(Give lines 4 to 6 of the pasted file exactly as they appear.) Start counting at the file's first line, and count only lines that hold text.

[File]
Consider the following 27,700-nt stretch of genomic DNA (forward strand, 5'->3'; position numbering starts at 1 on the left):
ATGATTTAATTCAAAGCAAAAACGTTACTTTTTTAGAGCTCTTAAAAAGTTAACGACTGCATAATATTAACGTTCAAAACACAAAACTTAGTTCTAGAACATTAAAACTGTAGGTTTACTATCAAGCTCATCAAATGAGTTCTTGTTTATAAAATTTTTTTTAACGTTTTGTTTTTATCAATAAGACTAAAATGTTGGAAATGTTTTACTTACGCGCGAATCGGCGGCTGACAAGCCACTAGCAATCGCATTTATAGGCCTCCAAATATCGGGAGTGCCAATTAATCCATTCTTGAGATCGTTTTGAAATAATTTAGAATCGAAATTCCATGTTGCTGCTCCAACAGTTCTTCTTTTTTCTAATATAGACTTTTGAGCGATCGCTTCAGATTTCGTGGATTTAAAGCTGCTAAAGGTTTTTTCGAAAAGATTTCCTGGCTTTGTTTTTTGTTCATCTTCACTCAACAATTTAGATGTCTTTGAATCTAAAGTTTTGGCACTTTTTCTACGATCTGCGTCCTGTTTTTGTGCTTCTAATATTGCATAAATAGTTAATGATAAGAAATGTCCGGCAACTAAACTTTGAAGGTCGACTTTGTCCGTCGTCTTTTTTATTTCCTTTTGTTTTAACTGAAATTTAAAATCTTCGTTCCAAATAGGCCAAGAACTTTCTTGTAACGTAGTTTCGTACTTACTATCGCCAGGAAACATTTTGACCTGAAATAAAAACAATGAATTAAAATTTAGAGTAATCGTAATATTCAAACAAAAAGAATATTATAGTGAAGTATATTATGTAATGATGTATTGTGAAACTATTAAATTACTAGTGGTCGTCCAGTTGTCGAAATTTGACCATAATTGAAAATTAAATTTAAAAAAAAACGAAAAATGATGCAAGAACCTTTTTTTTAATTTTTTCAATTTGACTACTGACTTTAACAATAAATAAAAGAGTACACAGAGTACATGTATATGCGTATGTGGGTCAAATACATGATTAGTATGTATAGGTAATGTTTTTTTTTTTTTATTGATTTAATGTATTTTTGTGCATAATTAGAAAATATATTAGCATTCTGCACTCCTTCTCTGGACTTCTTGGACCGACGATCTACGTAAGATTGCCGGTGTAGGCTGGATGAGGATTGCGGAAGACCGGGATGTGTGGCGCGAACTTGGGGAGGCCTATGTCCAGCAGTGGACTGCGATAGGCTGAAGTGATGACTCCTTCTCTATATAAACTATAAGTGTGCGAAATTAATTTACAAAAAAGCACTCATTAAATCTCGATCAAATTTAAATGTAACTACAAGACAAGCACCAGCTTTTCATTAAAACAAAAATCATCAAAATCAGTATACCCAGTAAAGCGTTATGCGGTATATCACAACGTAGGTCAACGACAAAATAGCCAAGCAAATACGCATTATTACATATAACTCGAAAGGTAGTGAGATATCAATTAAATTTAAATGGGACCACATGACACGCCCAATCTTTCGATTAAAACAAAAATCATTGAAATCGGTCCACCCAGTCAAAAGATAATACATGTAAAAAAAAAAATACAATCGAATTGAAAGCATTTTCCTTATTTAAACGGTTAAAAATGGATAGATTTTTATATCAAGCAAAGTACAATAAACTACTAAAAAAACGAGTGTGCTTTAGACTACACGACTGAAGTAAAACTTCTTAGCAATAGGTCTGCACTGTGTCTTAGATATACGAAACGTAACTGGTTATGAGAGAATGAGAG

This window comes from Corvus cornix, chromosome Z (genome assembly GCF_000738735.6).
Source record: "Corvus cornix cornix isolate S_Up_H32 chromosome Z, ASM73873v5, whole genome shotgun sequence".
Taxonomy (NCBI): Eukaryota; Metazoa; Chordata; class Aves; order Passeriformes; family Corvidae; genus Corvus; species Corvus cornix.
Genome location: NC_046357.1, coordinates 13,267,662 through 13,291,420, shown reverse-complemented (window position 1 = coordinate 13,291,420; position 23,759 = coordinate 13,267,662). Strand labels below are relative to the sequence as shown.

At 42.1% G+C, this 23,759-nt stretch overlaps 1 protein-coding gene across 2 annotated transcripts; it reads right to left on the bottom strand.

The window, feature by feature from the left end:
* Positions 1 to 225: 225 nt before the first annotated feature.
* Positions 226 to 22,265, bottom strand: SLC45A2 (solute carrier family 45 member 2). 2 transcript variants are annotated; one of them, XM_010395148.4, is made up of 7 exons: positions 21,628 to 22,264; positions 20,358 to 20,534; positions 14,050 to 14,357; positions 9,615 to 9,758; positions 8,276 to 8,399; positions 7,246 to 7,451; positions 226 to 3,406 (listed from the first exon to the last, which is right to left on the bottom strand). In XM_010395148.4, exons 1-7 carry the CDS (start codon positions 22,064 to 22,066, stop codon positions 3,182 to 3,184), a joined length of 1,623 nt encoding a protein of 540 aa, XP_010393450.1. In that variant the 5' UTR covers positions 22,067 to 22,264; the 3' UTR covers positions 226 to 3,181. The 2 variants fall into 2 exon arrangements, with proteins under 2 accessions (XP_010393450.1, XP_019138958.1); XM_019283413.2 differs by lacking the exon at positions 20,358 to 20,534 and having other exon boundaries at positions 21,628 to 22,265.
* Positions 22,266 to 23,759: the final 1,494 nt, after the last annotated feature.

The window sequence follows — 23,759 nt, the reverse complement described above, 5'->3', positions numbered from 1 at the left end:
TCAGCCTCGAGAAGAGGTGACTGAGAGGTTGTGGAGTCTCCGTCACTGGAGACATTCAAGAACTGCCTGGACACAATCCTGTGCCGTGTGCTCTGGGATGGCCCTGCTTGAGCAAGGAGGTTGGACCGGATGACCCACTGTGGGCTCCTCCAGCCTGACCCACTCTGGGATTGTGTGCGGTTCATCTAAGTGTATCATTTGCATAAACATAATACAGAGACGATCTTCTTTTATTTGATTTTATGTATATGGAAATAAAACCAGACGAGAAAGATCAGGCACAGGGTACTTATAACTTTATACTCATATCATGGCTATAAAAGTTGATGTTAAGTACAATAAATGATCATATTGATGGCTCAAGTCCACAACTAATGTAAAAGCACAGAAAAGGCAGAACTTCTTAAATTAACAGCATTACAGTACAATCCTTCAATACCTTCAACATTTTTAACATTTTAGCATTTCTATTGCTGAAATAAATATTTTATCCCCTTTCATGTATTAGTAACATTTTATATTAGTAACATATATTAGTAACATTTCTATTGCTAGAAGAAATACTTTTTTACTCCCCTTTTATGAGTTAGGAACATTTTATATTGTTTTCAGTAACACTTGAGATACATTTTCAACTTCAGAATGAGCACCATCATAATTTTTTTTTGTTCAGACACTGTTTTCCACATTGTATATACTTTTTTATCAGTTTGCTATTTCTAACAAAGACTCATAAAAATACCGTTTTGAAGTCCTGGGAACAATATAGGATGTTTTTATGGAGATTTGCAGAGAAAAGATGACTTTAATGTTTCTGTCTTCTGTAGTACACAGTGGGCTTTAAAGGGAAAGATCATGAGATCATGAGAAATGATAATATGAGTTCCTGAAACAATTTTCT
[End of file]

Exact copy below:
Source record: "Corvus cornix cornix isolate S_Up_H32 chromosome Z, ASM73873v5, whole genome shotgun sequence".
Taxonomy (NCBI): Eukaryota; Metazoa; Chordata; class Aves; order Passeriformes; family Corvidae; genus Corvus; species Corvus cornix.
Genome location: NC_046357.1, coordinates 13,267,662 through 13,291,420, shown reverse-complemented (window position 1 = coordinate 13,291,420; position 23,759 = coordinate 13,267,662). Strand labels below are relative to the sequence as shown.